11 Telehealth and Allied Health Bensink M., Armfield N., Russell T., Irving H., Wootton R. (2004). Paediatric palliative home care with Internet-based video-phones: lessons learnt. Journal of Telemedicine and Telecare 2004;10(Suppl. 1): Hoffmann T., Russell T., McKenna K. (2004). Producing computer-generated tailored written information for stroke patients and their carers: system development and preliminary evaluation. International Journal of Medical Informatics 2004;73(11-12): Russell T., Buttrum P., Wootton R., Jull G. (2003). Low bandwidth physical rehabilitation for patients who have undergone total knee replacement: preliminary results. Journal of Telemedicine and Telecare 2003;9(Suppl. 2): Russell T, Jull G, Wootton R. (2003). Can the Internet be used as a medium to evaluate knee angle? Manual Therapy 2003;8(4): Theodoros D, Russell T, Hill A, Cahill L, Clarke K. (2003). Assessment of motor speech disorders online: A pilot study. Journal of Telemedicine and Telecare 9 (Suppl. 2): Russell T., Wootton R., Jull G. (2003). Low bandwidth physical rehabilitation via the Internet. Journal of Telemedicine and Telecare 9(Suppl. 2): Russell T., Wootton R., Jull G. (2003). The diagnostic reliability of Internet-based observational kinematic gait analysis. Journal of Telemedicine and Telecare 9(Suppl. 2): Russell T, Wootton R, Jull G. (2002). Physical outcome measurements via the Internet: reliability at two Internet speeds. Journal of Telemedicine and Telecare 8(Suppl. 3):50-52.
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Helping Children with Autism Package (HCWA) Autism Advisor Program (AAP) Early Days Workshops PlayConnect Playgroups Raising Children Network Medicare Items Positive Partnerships Workshops $ You can apply
One in Four Lives The Future of Telehealth in Australia March 2014 Lisa Altman Shehaan Fernando Samuel Holt Anthony Maeder George Margelis Gary Morgan Suzanne Roche Contributing to a Sustainable Australian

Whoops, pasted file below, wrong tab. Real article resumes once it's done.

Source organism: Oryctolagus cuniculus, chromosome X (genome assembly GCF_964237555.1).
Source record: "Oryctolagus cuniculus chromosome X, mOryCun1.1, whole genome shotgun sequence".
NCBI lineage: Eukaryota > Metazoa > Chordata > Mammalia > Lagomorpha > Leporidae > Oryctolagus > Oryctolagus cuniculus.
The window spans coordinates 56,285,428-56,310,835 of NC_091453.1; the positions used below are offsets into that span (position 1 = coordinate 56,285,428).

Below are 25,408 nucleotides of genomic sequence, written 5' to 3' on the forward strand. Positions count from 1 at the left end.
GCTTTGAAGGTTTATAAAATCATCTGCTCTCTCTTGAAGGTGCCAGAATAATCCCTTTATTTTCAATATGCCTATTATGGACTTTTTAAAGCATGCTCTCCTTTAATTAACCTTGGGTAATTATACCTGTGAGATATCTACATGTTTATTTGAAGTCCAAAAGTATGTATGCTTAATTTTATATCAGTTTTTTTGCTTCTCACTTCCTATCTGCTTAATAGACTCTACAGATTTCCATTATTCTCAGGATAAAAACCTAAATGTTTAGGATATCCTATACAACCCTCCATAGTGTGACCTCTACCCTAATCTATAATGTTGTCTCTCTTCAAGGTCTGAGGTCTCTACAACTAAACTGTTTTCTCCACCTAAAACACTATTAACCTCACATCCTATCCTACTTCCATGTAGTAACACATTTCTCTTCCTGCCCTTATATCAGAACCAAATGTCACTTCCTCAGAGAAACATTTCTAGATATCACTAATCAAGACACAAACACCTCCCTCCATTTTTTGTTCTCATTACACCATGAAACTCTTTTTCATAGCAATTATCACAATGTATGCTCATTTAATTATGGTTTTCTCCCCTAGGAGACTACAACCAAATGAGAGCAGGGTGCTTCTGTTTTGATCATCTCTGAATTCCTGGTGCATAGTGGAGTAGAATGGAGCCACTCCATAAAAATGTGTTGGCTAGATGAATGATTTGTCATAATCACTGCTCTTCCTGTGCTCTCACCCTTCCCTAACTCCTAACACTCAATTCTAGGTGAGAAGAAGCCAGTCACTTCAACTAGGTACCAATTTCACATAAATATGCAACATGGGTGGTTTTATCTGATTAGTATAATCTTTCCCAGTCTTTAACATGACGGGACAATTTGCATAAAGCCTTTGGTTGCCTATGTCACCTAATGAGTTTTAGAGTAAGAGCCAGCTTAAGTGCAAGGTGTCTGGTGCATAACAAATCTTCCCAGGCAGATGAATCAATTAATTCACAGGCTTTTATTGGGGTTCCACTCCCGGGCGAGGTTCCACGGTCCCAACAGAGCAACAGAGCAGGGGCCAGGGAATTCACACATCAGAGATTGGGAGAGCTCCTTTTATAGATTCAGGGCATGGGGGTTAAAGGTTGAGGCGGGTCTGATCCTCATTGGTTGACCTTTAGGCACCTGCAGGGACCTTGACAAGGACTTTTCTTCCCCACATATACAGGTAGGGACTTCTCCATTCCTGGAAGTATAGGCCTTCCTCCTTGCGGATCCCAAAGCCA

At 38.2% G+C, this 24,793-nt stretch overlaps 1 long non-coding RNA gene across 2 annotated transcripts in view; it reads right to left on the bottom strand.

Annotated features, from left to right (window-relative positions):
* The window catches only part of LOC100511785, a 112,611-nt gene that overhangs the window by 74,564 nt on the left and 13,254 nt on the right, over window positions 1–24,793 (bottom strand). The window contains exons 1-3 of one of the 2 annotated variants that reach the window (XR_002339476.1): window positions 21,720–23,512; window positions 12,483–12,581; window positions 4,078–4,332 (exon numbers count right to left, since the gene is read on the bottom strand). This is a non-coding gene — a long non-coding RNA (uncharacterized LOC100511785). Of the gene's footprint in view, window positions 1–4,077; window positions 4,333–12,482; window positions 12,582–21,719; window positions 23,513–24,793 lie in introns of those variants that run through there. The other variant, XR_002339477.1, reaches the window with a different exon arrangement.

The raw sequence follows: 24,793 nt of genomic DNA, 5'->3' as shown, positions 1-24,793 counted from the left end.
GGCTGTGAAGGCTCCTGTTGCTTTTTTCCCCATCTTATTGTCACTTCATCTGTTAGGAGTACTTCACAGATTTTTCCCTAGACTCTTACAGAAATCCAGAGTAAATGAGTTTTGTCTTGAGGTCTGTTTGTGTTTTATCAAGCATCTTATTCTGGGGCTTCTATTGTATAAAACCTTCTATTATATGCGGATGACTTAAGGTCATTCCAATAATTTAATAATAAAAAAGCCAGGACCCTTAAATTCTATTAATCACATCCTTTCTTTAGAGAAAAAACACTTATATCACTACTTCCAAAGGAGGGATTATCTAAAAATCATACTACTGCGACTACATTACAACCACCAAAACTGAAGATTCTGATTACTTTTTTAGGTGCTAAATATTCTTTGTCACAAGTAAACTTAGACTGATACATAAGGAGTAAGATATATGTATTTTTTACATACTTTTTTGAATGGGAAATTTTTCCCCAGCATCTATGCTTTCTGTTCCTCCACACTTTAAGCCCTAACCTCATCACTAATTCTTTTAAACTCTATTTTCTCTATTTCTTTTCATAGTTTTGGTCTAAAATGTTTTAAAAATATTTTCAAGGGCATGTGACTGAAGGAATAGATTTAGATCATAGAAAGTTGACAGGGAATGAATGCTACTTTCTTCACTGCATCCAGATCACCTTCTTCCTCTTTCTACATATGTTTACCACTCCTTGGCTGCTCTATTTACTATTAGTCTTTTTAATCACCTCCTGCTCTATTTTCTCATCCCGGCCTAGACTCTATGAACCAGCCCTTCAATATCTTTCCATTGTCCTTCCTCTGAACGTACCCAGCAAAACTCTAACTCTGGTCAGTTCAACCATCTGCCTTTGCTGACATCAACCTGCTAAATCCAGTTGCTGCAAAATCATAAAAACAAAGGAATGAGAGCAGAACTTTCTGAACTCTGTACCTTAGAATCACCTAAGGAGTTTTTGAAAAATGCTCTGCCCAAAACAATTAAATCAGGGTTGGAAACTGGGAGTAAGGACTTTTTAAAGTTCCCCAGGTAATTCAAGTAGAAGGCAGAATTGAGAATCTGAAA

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Eileen M. Brann, Ph.D., M.Ed., CCC-SLP 1 University Parkway University Park, IL. 60684 Phone: office: 708-534-4594 Email: firstname.lastname@example.org Education Ph.D., Special Education 2005-2013 University of Illinois
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Telepractice Going the Distance: Addressing Needs of Rural Public Schools Carol C. Dudding, James Madison University Michael Campbell, University of North Carolina at Greensboro. Carol and Mike Disclosure
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Telehealth/Telemedicine evolution - Driven by Technology or Need? Yadin David, Ed.D., P.E., C.C.E., FAIMBE Biomedical Engineering Consultants, LLC Assistant Professor, University of Texas School of Public
Level 1 / 114 Williams St T 61 3 9642 4899 email@example.com Melbourne Victoria 3000 F 61 3 9642 4922 www.speechpathologyaustralia.org.au Speech Pathology Australia s submission to
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Strategic Plan 2018 Contents Message from Chair of the Board and Chief Executive Officer 2 Eye and Ear Vision, Mission and Values 3 The Eye and Ear Service Environment 4 Key Achievements 2010 5 Our Challenges
2014 2015 Cohort Criteria for Obtaining a Certificate of Distinction Interprofessional Management of Chronic Health Challenges Introduction The Interprofessional Management of Chronic Health Challenges
State DELAWARE DISTRICT OF COLUMBIA MARYLAND State- Specific Information Recent news, June 27, 2012 - Delaware Medicaid program to reimburse for telemedicine- delivered services beginning July 1. Delaware
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The NSW Statewide Infant Screening Hearing (SWISH) Program The NSW Statewide Infant Screening Hearing (SWISH) Program is aimed at identifying all babies born in NSW with significant permanent bilateral
Position Title: Department: Reports to: Direct Reports: Award and Classification: Enterprise Agreement: Levels of Authority: Early Intervention and Clinic Services Manager Early Intervention and Clinic
Australasian Faculty of Rehabilitation Medicine STANDARDS for the provision of Inpatient Adult Rehabilitation Medicine Services in Public and Private Hospitals 2011 Telephone (02) 9256 5420 145 Macquarie